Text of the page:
Jack Willey, whose “Item One” column in The Dispatch gave readers an inside view of central Ohio’s most influential people and intriguing stories during the 1980s and ’90s, has died.
Willey, who passed away on Wednesday, was 66. He’d battled a number of illnesses for the past several years, said Sherri L. Palmer, his longtime partner in work and life.
She had come to know him first the way that so many others did: by reading his column.
“He loved this town,” said Palmer, 60. He had “endless support and passion for Columbus.”
Willey grew up in Greenville in western Ohio. He had a talent with words, and a talent for dealing with people, that drew him to journalism, said his sister, Terri Ashby, 56, of Middletown, Ohio.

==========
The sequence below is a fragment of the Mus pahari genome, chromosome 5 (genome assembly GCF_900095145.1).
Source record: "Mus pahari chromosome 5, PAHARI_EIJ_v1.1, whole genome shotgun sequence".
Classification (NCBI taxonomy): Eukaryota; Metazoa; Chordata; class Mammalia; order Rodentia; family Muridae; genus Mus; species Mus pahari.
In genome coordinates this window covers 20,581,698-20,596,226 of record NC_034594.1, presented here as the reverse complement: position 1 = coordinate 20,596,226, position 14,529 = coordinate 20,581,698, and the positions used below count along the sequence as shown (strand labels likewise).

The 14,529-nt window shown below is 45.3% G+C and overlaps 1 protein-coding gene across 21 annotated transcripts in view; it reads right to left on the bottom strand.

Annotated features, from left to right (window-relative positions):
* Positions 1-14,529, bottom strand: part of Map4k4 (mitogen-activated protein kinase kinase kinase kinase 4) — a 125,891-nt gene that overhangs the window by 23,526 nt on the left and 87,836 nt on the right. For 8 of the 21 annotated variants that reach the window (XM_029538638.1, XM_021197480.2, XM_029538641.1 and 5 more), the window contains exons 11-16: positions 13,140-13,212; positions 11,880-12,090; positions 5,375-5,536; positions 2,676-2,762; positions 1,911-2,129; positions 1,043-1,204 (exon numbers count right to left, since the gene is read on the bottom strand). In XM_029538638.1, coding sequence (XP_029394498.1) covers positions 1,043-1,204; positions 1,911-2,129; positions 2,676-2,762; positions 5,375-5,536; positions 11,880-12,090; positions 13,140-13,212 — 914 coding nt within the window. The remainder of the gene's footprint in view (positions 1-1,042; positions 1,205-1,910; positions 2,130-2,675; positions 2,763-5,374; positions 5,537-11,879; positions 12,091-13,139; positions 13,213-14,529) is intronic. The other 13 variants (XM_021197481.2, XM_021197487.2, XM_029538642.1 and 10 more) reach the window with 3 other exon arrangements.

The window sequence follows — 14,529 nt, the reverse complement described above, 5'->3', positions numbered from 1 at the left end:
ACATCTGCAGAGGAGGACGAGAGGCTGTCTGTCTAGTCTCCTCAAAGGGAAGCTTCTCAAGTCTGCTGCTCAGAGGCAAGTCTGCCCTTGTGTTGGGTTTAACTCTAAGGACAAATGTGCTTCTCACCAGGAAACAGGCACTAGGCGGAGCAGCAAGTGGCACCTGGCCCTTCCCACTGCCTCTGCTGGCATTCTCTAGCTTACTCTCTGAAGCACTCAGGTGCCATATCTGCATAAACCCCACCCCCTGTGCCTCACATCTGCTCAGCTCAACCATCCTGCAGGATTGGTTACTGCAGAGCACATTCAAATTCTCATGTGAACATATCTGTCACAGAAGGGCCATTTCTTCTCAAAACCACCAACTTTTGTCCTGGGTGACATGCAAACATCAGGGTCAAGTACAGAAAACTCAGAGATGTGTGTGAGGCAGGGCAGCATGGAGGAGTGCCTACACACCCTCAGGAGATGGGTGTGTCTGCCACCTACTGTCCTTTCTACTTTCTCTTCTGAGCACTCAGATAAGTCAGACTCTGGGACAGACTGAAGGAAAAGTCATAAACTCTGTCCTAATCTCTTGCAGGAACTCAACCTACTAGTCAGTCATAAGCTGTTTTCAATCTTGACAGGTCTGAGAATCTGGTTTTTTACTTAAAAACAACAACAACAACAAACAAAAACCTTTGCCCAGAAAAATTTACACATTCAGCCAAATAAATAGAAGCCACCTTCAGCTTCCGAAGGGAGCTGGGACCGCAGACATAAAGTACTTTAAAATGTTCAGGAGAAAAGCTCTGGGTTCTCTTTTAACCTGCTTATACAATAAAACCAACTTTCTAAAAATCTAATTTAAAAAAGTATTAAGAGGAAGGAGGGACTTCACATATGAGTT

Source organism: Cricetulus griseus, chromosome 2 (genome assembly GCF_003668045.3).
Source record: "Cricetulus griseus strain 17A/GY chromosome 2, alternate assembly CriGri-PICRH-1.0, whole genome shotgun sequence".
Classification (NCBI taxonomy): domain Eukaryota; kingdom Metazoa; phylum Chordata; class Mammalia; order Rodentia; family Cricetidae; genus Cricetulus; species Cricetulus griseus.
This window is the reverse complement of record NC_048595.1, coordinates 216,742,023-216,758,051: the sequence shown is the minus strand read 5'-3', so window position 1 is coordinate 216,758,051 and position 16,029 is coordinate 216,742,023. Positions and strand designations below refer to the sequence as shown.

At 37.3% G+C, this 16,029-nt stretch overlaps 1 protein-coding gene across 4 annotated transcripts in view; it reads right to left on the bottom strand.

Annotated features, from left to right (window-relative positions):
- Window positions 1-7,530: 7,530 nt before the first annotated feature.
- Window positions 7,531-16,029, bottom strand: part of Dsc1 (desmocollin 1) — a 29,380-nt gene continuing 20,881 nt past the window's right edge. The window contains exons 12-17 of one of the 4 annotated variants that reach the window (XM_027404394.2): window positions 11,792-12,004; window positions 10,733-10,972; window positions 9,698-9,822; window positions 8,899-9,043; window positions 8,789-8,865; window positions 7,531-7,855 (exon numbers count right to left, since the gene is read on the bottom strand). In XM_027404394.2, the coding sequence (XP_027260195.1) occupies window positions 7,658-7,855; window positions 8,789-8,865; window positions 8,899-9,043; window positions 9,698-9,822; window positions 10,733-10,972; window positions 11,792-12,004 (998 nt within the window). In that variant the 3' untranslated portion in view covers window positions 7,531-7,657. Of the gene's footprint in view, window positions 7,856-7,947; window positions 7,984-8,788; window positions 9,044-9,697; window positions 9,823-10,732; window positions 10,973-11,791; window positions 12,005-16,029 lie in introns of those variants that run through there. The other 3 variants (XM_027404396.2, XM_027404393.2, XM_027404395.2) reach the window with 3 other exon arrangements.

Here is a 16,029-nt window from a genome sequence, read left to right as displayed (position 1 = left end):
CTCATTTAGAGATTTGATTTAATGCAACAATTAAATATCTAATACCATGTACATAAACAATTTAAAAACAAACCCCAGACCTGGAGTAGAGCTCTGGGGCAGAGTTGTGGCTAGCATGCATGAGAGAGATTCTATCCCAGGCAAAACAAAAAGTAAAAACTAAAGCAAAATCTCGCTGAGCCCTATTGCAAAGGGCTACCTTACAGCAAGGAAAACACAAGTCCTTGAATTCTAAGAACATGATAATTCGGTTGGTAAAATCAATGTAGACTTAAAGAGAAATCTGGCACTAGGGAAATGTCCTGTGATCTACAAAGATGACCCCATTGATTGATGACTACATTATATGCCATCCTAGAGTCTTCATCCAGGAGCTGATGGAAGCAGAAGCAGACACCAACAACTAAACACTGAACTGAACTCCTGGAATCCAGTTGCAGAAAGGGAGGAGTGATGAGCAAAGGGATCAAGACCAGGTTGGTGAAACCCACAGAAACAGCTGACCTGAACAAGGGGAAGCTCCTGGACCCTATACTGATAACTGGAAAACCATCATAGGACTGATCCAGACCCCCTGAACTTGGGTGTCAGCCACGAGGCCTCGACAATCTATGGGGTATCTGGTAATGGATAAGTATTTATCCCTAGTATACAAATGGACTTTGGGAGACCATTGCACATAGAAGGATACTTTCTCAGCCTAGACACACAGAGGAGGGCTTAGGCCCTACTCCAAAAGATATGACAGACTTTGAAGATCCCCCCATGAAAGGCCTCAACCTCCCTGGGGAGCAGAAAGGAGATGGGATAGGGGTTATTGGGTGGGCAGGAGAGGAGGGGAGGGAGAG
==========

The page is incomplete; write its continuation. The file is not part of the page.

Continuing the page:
He attended Wright State University and the University of Maryland before landing a job in 1967 with his hometown newspaper, The Daily Advocate. He came to The Dispatch in 1971 after a stint with theDayton Daily News.
Willey left in 1977 for the business world and served for a time as the manager of Westland Mall. But it was his return to The Dispatch in 1981 and the beginning of “Item One” that helped make him a local celebrity.
“It was one of the most widely read features in the paper,” said state Rep. Michael F. Curtin, a Democrat from Marble Cliff and former editor and associate publisher of The Dispatch. “He was colorful, and he loved that role.”
A typical Willey column featured four or five items of sometimes gossipy news from the area — two movers and shakers irritated with each other, a restaurant opening, a note about some national celebrity seen around.
He left journalism in 1995, and he and Palmer worked together in public relations and event planning for years afterward.
Willey also is survived by a brother. A celebration of his life is scheduled for 1 to 3 p.m. April 13 at the Boathouse at Confluence Park, 679 W. Spring St., Downtown.